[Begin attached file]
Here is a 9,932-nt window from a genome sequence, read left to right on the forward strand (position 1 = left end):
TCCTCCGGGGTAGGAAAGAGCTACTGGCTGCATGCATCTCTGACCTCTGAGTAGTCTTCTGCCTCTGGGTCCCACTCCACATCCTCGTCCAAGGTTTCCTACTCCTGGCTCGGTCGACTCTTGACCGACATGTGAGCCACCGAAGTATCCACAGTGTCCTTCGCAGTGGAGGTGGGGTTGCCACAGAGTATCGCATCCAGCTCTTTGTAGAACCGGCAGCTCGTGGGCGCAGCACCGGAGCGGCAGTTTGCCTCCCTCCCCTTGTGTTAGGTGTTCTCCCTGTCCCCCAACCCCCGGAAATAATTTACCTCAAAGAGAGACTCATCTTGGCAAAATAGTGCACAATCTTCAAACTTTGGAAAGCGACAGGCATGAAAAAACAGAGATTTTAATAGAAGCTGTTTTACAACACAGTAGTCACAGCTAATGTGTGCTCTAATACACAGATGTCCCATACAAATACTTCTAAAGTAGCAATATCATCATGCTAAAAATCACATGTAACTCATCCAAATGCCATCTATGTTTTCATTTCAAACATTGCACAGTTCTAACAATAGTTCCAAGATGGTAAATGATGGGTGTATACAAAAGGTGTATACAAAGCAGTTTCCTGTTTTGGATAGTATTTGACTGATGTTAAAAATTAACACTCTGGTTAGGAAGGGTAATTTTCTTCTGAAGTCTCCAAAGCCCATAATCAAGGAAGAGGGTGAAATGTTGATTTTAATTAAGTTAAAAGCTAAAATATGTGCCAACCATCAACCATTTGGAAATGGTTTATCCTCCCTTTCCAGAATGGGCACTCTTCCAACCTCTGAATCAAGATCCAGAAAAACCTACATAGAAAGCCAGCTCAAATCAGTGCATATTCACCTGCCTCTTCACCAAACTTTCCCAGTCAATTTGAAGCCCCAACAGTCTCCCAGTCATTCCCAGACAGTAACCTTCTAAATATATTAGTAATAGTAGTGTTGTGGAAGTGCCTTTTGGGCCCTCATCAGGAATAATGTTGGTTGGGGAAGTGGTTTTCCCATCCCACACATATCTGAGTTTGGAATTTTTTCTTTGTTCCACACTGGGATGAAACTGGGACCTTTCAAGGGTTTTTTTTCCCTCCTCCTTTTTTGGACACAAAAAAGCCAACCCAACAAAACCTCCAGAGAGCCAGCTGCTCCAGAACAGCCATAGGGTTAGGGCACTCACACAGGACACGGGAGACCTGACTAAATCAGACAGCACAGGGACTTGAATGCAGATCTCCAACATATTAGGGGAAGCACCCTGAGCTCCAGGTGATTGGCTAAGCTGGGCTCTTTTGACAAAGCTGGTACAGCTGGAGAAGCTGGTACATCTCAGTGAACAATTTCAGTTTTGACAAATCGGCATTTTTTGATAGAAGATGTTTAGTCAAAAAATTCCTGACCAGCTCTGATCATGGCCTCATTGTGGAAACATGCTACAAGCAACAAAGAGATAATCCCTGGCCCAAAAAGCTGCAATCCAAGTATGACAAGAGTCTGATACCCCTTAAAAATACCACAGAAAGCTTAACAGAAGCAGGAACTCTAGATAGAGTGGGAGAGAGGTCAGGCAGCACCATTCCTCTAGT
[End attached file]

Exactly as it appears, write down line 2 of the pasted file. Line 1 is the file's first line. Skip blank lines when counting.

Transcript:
TCCTCCGGGGTAGGAAAGAGCTACTGGCTGCATGCATCTCTGACCTCTGAGTAGTCTTCTGCCTCTGGGTCCCACTCCACATCCTCGTCCAAGGTTTCCTACTCCTGGCTCGGTCGACTCTTGACCGACATGTGAGCCACCGAAGTATCCACAGTGTCCTTCGCAGTGGAGGTGGGGTTGCCACAGAGTATCGCATCCAGCTCTTTGTAGAACCGGCAGCTCGTGGGCGCAGCACCGGAGCGGCAGTTTGCCTCCCTCCCCTTGTGTTAGGTGTTCTCCCTGTCCCCCAACCCCCGGAAATAATTTACCTCAAAGAGAGACTCATCTTGGCAAAATAGTGCACAATCTTCAAACTTTGGAAAGCGACAGGCATGAAAAAACAGAGATTTTAATAGAAGCTGTTTTACAACACAGTAGTCACAGCTAATGTGTGCTCTAATACACAGATGTCCCATACAAATACTTCTAAAGTAGCAATATCATCATGCTAAAAATCACATGTAACTCATCCAAATGCCATCTATGTTTTCATTTCAAACATTGCACAGTTCTAACAATAGTTCCAAGATGGTAAATGATGGGTGTATACAAAAGGTGTATACAAAGCAGTTTCCTGTTTTGGATAGTATTTGACTGATGTTAAAAATTAACACTCTGGTTAGGAAGGGTAATTTTCTTCTGAAGTCTCCAAAGCCCATAATCAAGGAAGAGGGTGAAATGTTGATTTTAATTAAGTTAAAAGCTAAAATATGTGCCAACCATCAACCATTTGGAAATGGTTTATCCTCCCTTTCCAGAATGGGCACTCTTCCAACCTCTGAATCAAGATCCAGAAAAACCTACATAGAAAGCCAGCTCAAATCAGTGCATATTCACCTGCCTCTTCACCAAACTTTCCCAGTCAATTTGAAGCCCCAACAGTCTCCCAGTCATTCCCAGACAGTAACCTTCTAAATATATTAGTAATAGTAGTGTTGTGGAAGTGCCTTTTGGGCCCTCATCAGGAATAATGTTGGTTGGGGAAGTGGTTTTCCCATCCCACACATATCTGAGTTTGGAATTTTTTCTTTGTTCCACACTGGGATGAAACTGGGACCTTTCAAGGGTTTTTTTTCCCTCCTCCTTTTTTGGACACAAAAAAGCCAACCCAACAAAACCTCCAGAGAGCCAGCTGCTCCAGAACAGCCATAGGGTTAGGGCACTCACACAGGACACGGGAGACCTGACTAAATCAGACAGCACAGGGACTTGAATGCAGATCTCCAACATATTAGGGGAAGCACCCTGAGCTCCAGGTGATTGGCTAAGCTGGGCTCTTTTGACAAAGCTGGTACAGCTGGAGAAGCTGGTACATCTCAGTGAACAATTTCAGTTTTGACAAATCGGCATTTTTTGATAGAAGATGTTTAGTCAAAAAATTCCTGACCAGCTCTGATCATGGCCTCATTGTGGAAACATGCTACAAGCAACAAAGAGATAATCCCTGGCCCAAAAAGCTGCAATCCAAGTATGACAAGAGTCTGATACCCCTTAAAAATACCACAGAAAGCTTAACAGAAGCAGGAACTCTAGATAGAGTGGGAGAGAGGTCAGGCAGCACCATTCCTCTAGT